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The specialist international beekeeping organisation
All forms of life are attacked by viruses and honey bees are no exception. A virus particle is simply a small piece of genetic material, usually RNA (ribonucleic acid enclosed in a protein shell. Viruses are not able live independently and need to live and replicate as part of their hosts cells. When the host cell dies it releases millions of virus particles ready to infect other cells.
There is a wide variety of virus types, each type being host specific or with a narrow host range. Very different virus particles often look similar, even under an electron microscope, and are only distinguishable using special methods of identification. The viruses of honey bees are very common and of many different types. With the global spread of Varroa and colony collapse disorder research interest has grown about the effects these organisms on honey bees.
Modes of infection are by ingestion, inhalation via the tracheal tubes and direct injection into the body fluid. The number of virus particles transferred by inhalation and ingestion is normally low and bees have a considerable degree of resistance to viruses under normal circumstances. It is the direct injection infection route that most threatens honey bee survival and productivity. Damage to the integument (skin) of the honey bee larva by breeding Varroa mites is a leading cause of this mode of infection.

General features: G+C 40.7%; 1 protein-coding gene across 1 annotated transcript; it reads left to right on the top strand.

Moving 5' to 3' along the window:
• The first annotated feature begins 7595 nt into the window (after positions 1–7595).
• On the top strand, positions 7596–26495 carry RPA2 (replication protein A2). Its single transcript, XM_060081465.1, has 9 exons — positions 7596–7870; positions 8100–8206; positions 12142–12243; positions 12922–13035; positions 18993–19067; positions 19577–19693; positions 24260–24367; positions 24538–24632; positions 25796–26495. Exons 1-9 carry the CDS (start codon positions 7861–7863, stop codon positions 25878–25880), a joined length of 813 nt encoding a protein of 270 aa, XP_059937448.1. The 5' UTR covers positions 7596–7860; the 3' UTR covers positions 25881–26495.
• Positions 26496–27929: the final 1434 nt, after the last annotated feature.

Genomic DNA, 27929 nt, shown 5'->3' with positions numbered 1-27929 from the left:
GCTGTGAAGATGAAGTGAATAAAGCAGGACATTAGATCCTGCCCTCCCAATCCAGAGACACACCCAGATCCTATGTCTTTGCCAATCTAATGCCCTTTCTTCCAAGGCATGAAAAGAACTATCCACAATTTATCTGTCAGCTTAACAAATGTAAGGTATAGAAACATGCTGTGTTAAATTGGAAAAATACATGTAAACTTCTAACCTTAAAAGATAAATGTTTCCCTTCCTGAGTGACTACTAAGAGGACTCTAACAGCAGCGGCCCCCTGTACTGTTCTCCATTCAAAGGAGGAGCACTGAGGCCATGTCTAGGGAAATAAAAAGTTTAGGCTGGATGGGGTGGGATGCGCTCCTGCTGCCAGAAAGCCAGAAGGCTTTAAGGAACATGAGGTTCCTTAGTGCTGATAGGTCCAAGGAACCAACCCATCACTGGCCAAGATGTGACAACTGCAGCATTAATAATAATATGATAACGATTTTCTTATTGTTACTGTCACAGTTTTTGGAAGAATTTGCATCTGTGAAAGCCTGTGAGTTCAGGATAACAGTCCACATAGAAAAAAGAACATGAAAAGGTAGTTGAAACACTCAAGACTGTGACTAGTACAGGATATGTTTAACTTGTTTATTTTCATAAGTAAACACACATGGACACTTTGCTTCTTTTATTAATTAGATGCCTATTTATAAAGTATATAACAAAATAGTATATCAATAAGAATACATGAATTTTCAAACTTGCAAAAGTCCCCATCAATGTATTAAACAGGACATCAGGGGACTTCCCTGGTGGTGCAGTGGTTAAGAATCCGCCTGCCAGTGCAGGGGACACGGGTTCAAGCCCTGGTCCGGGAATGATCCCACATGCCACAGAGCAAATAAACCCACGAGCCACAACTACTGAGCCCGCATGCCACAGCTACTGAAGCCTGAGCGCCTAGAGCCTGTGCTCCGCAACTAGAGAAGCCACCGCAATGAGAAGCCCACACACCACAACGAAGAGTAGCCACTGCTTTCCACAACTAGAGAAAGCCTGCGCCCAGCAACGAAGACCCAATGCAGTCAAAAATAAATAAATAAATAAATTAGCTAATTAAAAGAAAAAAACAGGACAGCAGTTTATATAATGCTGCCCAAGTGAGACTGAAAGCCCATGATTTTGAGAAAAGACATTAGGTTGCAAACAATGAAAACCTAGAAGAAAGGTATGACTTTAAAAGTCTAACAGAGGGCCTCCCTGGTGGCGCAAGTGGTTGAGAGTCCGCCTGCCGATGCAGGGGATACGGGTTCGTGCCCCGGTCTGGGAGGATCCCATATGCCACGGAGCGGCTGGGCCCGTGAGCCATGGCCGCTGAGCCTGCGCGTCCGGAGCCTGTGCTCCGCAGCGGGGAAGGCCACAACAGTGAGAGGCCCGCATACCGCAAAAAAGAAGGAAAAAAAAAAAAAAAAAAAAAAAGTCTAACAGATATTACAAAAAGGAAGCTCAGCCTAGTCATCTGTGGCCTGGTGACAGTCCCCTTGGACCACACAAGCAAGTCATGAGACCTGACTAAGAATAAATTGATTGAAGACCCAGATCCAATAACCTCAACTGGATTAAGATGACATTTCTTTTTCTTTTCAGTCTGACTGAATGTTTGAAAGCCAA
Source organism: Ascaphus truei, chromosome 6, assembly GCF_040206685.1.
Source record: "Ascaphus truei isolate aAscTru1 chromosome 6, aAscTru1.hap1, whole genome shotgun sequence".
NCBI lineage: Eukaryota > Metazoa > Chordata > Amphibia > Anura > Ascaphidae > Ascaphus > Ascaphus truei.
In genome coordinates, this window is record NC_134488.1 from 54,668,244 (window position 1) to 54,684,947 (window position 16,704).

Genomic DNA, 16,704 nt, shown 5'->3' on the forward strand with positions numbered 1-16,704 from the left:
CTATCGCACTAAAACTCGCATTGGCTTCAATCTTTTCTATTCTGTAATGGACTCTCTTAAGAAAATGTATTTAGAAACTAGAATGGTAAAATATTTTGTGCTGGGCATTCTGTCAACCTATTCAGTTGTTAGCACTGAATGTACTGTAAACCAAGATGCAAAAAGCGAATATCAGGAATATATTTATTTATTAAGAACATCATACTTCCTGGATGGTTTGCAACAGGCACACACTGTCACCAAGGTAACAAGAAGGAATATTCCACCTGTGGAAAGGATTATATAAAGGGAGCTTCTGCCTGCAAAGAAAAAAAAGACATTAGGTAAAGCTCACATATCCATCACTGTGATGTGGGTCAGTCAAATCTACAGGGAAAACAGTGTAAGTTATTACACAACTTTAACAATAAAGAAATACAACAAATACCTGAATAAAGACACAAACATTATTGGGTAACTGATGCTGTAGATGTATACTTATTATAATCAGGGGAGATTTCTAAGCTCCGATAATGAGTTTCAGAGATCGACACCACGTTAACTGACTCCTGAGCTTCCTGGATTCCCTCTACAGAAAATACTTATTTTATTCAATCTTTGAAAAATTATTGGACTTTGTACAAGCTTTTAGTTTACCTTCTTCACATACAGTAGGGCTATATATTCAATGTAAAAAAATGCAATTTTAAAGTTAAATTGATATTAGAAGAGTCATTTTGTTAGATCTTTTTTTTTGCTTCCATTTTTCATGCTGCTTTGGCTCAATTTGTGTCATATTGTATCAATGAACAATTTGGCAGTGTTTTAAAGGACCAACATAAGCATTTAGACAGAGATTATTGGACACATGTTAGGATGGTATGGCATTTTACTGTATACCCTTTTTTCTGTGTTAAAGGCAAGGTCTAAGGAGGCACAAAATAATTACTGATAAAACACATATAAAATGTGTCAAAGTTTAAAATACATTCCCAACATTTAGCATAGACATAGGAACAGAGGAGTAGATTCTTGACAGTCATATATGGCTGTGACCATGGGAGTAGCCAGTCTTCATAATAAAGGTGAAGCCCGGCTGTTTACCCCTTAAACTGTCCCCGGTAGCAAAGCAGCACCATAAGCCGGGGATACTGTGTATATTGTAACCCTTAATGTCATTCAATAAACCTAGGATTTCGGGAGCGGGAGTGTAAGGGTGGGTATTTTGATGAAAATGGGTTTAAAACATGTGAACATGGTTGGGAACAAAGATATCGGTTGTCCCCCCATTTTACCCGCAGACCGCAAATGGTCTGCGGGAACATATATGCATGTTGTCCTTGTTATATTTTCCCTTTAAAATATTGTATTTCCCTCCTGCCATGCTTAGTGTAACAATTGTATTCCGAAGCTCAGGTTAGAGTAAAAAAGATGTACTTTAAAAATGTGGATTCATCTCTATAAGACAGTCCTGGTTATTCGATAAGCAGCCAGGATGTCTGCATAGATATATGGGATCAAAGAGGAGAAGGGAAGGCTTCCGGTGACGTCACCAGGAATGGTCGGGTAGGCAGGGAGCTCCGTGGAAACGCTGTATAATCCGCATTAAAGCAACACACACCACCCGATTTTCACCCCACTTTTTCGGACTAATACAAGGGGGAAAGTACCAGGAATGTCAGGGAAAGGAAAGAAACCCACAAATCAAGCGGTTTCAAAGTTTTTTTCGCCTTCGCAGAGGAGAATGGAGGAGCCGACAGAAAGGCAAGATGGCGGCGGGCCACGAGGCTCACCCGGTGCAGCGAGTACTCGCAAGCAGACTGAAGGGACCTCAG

Consequently, before the widespread infestation of colonies by Varroa destructor honey bee viruses were generally an insignificant problem. A characteristic feature of honey bee viruses is that, in most cases, they live, multiply and spread within their host without causing any obvious ill effect. However, the introduction of Varroa destructor changed that and now the effect of viruses on a Varroa damaged colony may be one of the most significant problems of beekeeping in many parts of the world.
There are at least 20 honey bee viruses already identified and there will undoubtedly be more. Sacbrood is an example of a virus causing obvious symptoms. The sacbrood virus interferes with the shedding of larval skins during development and prevents pupation. In Asia the Thai sacbrood virus is a significant problem for Apis cerana.
Many viruses are associated with other diseases and problems. For instance, Nosema is associated with black queen cell virus, bee virus Y and filamentous virus. Varroa is associated with all of the chronic, acute and slow paralysis viruses, as well as cloudy and deformed wing viruses. CCD (colony collapse disorder) has been shown to have a relationship with Israeli acute paralysis virus (IAPV). In each case the effect of the virus is thought to act to increase the severity of the disease.
There is no cure for viruses and the only means of reducing them is to control the agent which is causing their spread. Breeding for resistance will assist in controlling the problem and encouraging native and locally adapted bees will probably be of benefit. Moving bees about, and keeping large numbers of bees in one place, exacerbate infection.